Sandwich family memories

Kurt Frankenstein, born 26 October 1907, in Hannover, Germany

Judith Jacobs: My early family history

Around 1560, Vincent Jacobsen, a Walloon, arrived in Sandwich, Kent, UK, as a migrant, with a group of persecuted Huguenots.  At this time the population of Sandwich was dominated by the mass arrival of immigrants from Holland, Flanders, Belgium and surrounding areas.  A massive (possibly 70,000) slaughter of Huguenots took place in Paris on 24th August 1572. 

Like many of the migrants, the Jacobsens were skilled artisans: Vincent was a linen weaver who soon became a successful businessman.  They were made welcome under the reign of Queen Elizabeth I at a time when England needed skilled workers. Generally, they were accepted by local people, who did not favour the French. Some of Vincent’s descendants still live in the ancient Cinque Port where I was born, coincidently, on 24th August 1932 -the anniversary of the 1572 slaughter in Paris, now known as St Bartholomew’s Day.

Over the years my ancestors changed our name from Jacobsen to Jacobb, then to Jacob, and much later to Jacobs. There was no mention of any Jews in then family, and the main affiliation was with the Baptist Church and St Peters in Market St – but who knows!

Sandwich: 1939

I was born in New Street, Sandwich. In 1938, I was six years old.   

4,000 Jewish men from  a German camp were offered safety in the Kitchener Camp on the outskirts of Sandwich. The camp had been used for training WWI  soldiers before they were shipped across the Channel. It was still more or less in tact and the new arrivals were talented, with various useful skills to transform the old buildings into liveable accommodation with chimneys and fireplaces, etc. They worked hard on local farms; and they formed music groups and other interest groups within the camp. At weekends when they had some free time the local townsfolk would invite them into their homes where they could relate their sad stories and remember the families they had left behind – some already slaughtered in concentration camps, who would never be seen again.

My parents would light a coal fire in the lounge and invite three men for afternoon tea on Sunday afternoons. My mother would make a delicious chocolate sponge cake with butter icing – my favourite!

One visitor in particular, I called Uncle Frank (real name Kurt Frankenstein). He had won a bronze medal for Germany in the 1936 Olympic Games in one of the running events. I cannot recall the names of the other two regular visitors. In 1939 when war was declared, Uncle Frank , with some help from my father I think, joined the Officer’s Corp and became a Major in the Eighth Army, finishing up as a skiing Major in Italy.

Uncle Frank adopted my family as his own, as none of his were left alive in Germany. He wrote to my mother on a weekly basis. His photographed Air Mail letters would arrive with almost unreadable small print. We knew he was alive and that was all. Once he turned up on leave without notice. My family had evacuated to Rotherfield in Sussex. Uncle Frank slept under the hedge because he did not want to wake us up in the middle of the night!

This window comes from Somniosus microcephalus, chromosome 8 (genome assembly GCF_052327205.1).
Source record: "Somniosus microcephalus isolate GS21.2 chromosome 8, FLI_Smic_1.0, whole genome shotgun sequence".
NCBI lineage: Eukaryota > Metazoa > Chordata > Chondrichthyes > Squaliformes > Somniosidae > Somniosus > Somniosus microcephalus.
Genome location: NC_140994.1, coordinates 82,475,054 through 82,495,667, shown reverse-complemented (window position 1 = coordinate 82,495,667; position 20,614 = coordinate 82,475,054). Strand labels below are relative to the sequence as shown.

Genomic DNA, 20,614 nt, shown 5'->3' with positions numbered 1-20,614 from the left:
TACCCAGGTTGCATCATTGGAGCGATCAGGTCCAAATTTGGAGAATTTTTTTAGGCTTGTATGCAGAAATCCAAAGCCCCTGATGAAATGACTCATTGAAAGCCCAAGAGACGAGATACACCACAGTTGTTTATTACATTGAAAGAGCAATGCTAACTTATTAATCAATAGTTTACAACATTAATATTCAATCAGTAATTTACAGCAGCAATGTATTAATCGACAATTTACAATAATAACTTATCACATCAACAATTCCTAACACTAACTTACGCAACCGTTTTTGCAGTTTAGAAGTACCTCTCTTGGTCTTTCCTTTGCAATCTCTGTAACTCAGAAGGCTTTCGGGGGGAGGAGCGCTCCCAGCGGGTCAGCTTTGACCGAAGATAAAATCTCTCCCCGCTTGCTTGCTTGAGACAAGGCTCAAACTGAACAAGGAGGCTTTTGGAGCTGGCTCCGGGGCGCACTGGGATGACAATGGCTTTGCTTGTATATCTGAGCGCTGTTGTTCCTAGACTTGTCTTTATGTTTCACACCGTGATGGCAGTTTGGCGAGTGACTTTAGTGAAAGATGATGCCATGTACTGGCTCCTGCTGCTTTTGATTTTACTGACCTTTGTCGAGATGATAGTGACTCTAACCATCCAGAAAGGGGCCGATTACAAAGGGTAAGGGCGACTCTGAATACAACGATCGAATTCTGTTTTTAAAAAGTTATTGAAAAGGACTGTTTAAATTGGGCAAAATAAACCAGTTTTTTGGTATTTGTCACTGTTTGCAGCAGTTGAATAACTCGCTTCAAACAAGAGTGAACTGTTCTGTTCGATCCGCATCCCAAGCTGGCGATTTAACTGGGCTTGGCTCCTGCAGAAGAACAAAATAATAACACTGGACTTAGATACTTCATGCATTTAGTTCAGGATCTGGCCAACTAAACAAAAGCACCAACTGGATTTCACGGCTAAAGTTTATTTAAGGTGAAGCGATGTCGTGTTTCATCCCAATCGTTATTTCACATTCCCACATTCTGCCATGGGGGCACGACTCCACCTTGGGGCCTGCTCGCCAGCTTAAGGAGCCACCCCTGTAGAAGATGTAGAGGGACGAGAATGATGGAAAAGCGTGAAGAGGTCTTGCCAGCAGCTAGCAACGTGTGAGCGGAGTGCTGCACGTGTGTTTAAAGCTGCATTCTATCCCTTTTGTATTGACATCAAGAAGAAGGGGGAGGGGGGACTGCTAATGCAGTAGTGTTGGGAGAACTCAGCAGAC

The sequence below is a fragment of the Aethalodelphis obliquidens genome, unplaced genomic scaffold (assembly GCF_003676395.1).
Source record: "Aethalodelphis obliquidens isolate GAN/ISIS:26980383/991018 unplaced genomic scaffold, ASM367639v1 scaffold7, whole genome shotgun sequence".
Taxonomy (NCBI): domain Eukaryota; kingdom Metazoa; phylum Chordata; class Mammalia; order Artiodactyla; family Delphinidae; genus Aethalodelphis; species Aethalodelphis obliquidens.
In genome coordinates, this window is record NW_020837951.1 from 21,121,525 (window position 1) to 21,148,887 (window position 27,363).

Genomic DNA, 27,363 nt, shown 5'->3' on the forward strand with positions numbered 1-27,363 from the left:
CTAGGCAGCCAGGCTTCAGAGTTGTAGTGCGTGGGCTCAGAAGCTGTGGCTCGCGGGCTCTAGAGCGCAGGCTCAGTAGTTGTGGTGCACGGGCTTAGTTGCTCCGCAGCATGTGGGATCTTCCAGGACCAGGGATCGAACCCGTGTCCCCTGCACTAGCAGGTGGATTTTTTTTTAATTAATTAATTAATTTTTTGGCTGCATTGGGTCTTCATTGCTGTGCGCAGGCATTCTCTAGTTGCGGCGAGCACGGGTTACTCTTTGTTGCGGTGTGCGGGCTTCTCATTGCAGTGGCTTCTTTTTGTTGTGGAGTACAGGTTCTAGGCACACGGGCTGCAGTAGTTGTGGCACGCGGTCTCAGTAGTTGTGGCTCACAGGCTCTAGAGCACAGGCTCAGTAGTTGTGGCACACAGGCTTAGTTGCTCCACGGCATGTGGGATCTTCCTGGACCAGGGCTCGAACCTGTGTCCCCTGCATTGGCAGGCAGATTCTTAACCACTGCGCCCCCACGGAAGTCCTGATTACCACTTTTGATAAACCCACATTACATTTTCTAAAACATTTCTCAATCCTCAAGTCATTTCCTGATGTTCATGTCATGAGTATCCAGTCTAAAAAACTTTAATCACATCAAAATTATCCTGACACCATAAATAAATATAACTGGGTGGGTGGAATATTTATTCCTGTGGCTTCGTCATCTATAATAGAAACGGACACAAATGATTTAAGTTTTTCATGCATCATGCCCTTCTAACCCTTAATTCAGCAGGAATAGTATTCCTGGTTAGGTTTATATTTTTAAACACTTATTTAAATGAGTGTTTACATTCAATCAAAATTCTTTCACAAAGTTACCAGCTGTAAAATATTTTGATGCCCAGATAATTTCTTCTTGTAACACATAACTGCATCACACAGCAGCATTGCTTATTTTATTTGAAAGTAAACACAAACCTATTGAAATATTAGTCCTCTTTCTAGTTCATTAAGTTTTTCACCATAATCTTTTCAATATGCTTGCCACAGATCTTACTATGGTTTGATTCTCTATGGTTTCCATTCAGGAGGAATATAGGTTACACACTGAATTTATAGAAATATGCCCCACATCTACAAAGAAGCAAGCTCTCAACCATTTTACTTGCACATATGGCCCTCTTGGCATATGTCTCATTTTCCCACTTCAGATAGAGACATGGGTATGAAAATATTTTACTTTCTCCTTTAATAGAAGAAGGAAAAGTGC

The war finished and Uncle Frank stayed with us for a while. We were in Stourmouth at this time, having moved there in August 1943. He wanted to go into business with my father and buy a local farm, but my father had businesses in Sandwich which he needed to expand and make viable again. By law, all of his previous employees who had been conscripted into various fighting forces had to be taken back into their previous positions.

Uncle Frank met Kathleen, a school teacher. They married and lived with us at Stourmouth until Uncle Frank found an opening in the building trade in Cornwall. He was very enterprising and developed a new style of quickly erecting buildings, with concrete slabs sliding into grooved concrete pillars. The company he formed was very successful. He had a son and a daughter.  He followed his athletic abilities, particularly tennis. He became an umpire at Wimbledon. In 1976 he collapsed and died during a tennis game at his local club.

He had changed his name to Frank Franklin.

Sandwich memories of Kitchener Camp, kindly submitted by Judith Jacobs


Male enemy alien - Exemption from internment - Refugee  

Surname: Frankenstein
Forename: Kurt
Alias: -
Date and place of birth: 26/10/1907 in Hannover
Nationality: German
Police Regn. Cert. No.: 711 169 Home Office ref: C 13  
Address: Kitchener camp, Richborough, Sandwich, Kent
Normal occupation: Sports teacher
Present occupation: 
Name and address of employer: -
Decision of tribunal: Exempted "C" & 9A   Date 10.10.1939
Whether exempted from Article 6(A): Yes
Whether desires to be repatriated: No

Tribunal District: Richborough Camp Tribunal 2

Source: National Archives, Home Office: Aliens Department: Internees Index, 1939-1947

The information in the record above for Kurt Frankenstein is held at the British National Archives (NA). We are not allowed to post NA records as images, but we are permitted to extract the information from the images, as shown.